Shawnette Saddler, M.D.
By Shawnette Saddler, M.D.
When I was a medical resident and pregnant with my third child, I nearly suffered a stroke while waiting in the emergency room for treatment of high blood pressure. Fortunately, I knew enough about the urgency of my symptoms to speak up and demand the care I needed, just in time. Sadly, thousands of other women fair much worse.
Statistics show that Black women are three-and-a-half times more likely to die from complications during childbirth than White women, and the infant mortality rate in the Black community is significantly higher when compared to non-minorities.
To help bridge this gap, I recently participated in a virtual discussion hosted by The Broward County Library titled “Break the Bias: Black Women’s Healthcare in Crisis,” in recognition of International Women’s Day and Women’s History Month.
I joined a group of concerned female physicians from Broward Health and other providers to shine a light on common bias. We shared personal experiences and frank discussion regarding what Black women encounter while seeking medical care. During the session, my colleagues and I empowered participants by offering strategies they could use and shared a list of recommended questions they should ask their primary care physicians.
Through my professional and personal experience, there are two main obstacles to achieving access to quality care: access to affordable health care and implicit bias.
Health insurance is expensive, and levels of care vary greatly, limiting patients on everything from eligible, in-network providers to screenings and available treatments.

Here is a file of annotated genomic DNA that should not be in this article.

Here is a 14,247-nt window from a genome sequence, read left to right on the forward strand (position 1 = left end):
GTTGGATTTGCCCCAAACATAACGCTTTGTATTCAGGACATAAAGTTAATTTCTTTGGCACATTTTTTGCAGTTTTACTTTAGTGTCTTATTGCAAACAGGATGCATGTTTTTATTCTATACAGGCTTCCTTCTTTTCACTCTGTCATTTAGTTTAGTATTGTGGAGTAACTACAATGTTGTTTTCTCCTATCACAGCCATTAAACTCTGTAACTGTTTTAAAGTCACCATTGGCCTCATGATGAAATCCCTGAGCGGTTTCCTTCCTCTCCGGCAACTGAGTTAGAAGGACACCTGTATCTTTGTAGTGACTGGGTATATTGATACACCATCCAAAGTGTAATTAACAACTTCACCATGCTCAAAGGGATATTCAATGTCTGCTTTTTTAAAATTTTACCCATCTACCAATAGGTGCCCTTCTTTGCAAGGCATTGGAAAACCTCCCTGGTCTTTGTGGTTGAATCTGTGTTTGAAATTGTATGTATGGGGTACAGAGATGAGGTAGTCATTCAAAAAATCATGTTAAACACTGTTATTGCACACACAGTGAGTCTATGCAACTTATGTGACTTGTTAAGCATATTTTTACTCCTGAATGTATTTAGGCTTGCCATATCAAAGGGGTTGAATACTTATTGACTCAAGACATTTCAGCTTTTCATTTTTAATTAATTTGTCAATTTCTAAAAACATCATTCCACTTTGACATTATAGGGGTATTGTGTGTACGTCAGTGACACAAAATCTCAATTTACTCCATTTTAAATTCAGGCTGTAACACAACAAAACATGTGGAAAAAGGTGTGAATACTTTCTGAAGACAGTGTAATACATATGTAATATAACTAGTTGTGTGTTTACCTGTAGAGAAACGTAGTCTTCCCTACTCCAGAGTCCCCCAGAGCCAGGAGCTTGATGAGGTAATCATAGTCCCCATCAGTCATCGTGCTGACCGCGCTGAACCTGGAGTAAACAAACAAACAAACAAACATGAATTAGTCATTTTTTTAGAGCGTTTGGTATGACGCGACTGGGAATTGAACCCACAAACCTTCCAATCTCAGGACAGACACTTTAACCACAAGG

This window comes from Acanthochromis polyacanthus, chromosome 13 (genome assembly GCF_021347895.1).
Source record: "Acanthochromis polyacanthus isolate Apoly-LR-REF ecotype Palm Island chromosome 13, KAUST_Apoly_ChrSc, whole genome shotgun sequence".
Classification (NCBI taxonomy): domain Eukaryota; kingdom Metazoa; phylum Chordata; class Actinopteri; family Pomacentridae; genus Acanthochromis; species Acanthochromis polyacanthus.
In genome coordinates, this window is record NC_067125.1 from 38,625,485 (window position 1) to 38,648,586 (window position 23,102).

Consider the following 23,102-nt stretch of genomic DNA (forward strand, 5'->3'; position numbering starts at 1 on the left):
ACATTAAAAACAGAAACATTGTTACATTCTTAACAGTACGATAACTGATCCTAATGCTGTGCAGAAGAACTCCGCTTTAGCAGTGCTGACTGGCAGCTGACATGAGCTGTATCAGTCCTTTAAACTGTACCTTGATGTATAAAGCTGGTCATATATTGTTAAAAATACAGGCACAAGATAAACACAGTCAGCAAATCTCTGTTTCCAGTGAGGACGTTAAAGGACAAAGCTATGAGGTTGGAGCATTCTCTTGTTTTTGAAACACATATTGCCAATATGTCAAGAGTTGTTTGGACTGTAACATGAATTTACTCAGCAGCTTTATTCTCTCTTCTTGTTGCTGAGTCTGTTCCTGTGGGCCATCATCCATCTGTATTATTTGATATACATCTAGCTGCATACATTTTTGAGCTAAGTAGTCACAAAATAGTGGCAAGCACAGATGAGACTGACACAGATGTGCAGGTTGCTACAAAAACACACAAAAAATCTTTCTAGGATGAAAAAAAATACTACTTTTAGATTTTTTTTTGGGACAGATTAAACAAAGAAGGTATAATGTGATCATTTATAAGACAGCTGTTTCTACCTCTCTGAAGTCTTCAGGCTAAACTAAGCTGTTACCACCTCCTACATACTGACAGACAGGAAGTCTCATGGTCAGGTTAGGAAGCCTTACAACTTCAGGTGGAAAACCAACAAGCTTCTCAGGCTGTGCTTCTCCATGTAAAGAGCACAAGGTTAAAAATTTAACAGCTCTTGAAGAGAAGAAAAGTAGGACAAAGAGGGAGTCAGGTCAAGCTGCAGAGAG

The second barrier, implicit bias, is not often discussed and is the biggest contributor to the disparities in healthcare for Black women in the U.S. There are preconceived stereotypes and judgments that are made as soon as a patient walks in the door. That may be a judgment of the single mom, who holds three jobs and therefore can’t get her children to the doctor, or the assumption that a patient with a history of drug use is there not for a legitimate medical issue but only to get a prescription refilled.
We all have unconscious biases. Refraining from jumping to conclusions and taking the time to individualize care is the solution. That’s why it’s so important for patients to be informed and to ask the right questions. In healthcare, it can literally mean the difference between life and death.
To make an appointment with a primary care physician at Broward Health, please call my office at 954-320-3390 or visit BrowardHealth.org.
Shawnette Saddler, M.D. is an Internal Medicine doctor with Broward Health Physician Group.
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